Maybe you’ve heard of this one? Ha. This isn’t for me – I actually have no interest in reading it, don’t hurt me! Instead it’s for my youngest sister. She’s not much of a reader, so when she expresses ANY interest in a book you bet I’ll get it for her!
Necessary Errors by Caleb Crain
Another one that had been on my radar for a while. A man arrives in Prague in 1990, a year after its revolution. This one sounds like it could be extremely character-driven.
FROM THE LIBRARY
Tsarina by J. Nelle Patrick
I’m a HUGE Romanov buff. Two years ago I compiled a tiny list of some Romanov-related books (including some featured on the blog) that badly needs updated. Tsarina caught my eye, but I’m a bit worried. It seems that there have been some liberties taken with the historical aspect, so we’ll see how it goes.
All the Light We Cannot See by Anthony Doerr
Gorgeous. Absolutely gorgeous. This is a novel I urge everyone to read – my review is linked below!
The Boost by Stephen Baker
Not entirely sure what this one is about, but it involves supercomputers implanted in brains and a hacker on the run. Could be fun!
The Girls at the Kingfisher Club by Genevieve Valentine
A “reimagining of the fairytale of the Twelve Dancing Princesses as flappers during the Roaring Twenties in Manhattan.” Um, yes. Also, it’s published by Atria, one of my go-to imprints.
In Real Life by Cory Doctorow & Jen Wang
I’ve been on a huge graphic novel kick lately and this one caught my eye. A girl is a big fan of an online game and everything’s swell until her avatar meets another player. Over time Anda realizes this kid is doing something considered highly illegal in the game, and soon it’s affecting people in real life.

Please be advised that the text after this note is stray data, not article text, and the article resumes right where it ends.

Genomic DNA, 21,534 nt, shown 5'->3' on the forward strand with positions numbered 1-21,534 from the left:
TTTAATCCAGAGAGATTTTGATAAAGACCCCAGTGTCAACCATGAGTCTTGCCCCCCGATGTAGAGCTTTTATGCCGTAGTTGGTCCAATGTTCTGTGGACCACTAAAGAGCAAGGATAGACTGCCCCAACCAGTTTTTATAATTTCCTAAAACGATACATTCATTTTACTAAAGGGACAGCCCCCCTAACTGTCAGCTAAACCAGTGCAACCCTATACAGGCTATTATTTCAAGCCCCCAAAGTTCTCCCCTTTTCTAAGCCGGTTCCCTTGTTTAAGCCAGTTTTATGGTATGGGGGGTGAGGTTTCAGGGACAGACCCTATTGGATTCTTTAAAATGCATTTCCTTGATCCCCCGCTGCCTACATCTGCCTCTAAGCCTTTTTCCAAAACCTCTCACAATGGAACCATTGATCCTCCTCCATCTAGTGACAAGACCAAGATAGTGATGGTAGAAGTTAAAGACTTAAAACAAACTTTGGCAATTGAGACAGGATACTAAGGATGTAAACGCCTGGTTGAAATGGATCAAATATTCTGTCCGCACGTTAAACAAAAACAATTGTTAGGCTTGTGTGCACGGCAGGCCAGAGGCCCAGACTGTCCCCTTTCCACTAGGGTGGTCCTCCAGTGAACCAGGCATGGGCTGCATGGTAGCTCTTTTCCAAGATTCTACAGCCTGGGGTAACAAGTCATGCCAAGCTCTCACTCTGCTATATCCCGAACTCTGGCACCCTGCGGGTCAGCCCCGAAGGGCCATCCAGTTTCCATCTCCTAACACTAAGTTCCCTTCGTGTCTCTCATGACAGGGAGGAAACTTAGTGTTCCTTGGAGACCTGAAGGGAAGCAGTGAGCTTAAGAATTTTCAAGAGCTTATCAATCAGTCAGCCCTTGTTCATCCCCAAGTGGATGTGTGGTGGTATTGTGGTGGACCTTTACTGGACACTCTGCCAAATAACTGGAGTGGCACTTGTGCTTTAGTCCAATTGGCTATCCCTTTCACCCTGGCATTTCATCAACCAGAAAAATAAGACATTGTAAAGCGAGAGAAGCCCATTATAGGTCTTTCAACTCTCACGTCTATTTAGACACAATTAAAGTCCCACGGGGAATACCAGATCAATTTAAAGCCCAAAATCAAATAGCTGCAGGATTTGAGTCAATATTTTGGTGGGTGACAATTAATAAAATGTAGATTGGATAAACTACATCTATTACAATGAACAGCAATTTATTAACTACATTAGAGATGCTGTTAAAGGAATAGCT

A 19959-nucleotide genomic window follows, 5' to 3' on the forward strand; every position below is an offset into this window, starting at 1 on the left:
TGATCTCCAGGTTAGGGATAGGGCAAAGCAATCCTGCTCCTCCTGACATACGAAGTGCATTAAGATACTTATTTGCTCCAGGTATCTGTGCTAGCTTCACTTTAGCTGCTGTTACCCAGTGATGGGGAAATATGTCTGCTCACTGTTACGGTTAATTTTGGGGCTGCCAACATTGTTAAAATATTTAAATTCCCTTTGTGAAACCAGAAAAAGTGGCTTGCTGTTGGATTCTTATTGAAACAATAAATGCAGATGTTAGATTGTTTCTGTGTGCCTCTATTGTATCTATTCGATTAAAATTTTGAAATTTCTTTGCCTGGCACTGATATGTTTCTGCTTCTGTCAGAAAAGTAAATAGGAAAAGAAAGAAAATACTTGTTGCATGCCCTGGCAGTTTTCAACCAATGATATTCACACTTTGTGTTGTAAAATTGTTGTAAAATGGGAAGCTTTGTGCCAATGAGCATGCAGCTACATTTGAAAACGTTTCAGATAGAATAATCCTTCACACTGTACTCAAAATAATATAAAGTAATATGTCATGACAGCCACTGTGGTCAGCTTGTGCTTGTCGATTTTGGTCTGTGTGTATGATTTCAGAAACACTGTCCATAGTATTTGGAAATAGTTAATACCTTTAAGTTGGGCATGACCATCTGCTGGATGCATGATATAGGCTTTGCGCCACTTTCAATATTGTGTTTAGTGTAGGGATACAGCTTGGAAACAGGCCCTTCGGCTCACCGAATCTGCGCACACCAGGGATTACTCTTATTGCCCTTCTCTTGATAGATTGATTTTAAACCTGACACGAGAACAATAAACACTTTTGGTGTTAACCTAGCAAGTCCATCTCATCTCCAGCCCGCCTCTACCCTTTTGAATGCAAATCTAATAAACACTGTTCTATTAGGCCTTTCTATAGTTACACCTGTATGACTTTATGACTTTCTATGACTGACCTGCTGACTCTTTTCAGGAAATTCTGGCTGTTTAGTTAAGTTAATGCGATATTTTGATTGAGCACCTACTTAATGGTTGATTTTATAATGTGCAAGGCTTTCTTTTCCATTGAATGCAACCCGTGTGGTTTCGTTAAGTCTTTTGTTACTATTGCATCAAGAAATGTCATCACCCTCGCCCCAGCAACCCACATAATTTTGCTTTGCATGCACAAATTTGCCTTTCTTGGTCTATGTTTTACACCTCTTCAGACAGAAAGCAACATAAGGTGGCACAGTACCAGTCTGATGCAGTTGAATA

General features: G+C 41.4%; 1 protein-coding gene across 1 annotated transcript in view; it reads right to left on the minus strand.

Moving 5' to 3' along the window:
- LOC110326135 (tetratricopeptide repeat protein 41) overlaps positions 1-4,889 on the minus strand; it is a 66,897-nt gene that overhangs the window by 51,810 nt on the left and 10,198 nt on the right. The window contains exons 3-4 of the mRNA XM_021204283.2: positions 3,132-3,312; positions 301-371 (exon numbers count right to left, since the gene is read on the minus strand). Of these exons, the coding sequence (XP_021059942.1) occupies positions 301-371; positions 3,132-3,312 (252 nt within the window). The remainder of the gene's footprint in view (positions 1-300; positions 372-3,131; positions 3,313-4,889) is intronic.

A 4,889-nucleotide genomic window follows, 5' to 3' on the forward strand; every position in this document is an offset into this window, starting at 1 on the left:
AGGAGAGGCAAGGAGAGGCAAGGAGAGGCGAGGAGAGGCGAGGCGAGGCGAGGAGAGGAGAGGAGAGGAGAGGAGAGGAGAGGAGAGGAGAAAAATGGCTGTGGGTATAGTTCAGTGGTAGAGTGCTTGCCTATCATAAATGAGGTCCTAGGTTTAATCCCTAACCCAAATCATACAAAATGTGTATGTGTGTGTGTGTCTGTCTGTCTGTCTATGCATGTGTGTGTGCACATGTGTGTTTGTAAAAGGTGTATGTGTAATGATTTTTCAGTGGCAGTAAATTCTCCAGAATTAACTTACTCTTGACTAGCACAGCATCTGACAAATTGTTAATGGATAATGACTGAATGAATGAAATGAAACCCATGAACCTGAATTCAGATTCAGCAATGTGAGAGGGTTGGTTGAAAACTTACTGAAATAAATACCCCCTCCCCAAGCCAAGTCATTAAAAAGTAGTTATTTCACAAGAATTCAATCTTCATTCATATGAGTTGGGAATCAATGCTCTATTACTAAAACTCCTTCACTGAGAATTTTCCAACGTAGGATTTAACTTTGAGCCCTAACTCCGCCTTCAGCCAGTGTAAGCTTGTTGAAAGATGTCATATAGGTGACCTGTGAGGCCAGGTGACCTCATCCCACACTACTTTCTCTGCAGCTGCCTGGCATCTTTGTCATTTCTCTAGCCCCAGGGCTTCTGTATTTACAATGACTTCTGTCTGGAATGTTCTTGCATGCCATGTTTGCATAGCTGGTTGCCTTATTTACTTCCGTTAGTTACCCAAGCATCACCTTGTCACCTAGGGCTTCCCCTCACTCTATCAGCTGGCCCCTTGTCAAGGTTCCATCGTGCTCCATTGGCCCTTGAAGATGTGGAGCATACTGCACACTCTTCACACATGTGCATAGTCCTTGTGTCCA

Spirits of Ash and Foam by Greg Weisman
I really enjoyed last year’s Rain of the Ghosts and am looking forward to this sequel. Middle Grade + magical realism + an island in the Bermuda Triangle.
The Hidden Girl by Louise Millar
I was so fond of Accidents Happen that I immediately bought The Playdate the moment I saw it. The Hidden Girl is another psychological thriller and I cannot wait to read it.
In Case You Missed It
I was so excited for Bellweather Rhapsody, but it ended up being a huge disappointment. Too many characters, storylines that are forgotten about, and a reliance on pop culture references earned this one 2.5/5 stars.
Thankfully Jojo Moyes was there to make things right. Silver Bay was lovely and it should come as no surprise that it received 5/5 stars.
A few recent reads have had some eerie similarities and I discussed them in Coincidental Reading.
Are you a fan of historical fiction? Do you like novels set during WWII? Do you prefer your characters fully-fleshed? Are you a fan of really, ridiculously amazing books? Anthony Doerr’s All the Light We Cannot See blew me away. I laughed, I cried, I was terrified. This is one I’ve already recommended to coworkers and customers and you can bet it’ll show up on my end-of-the-year Best Of list. As if I would give it anything other than 5/5 stars.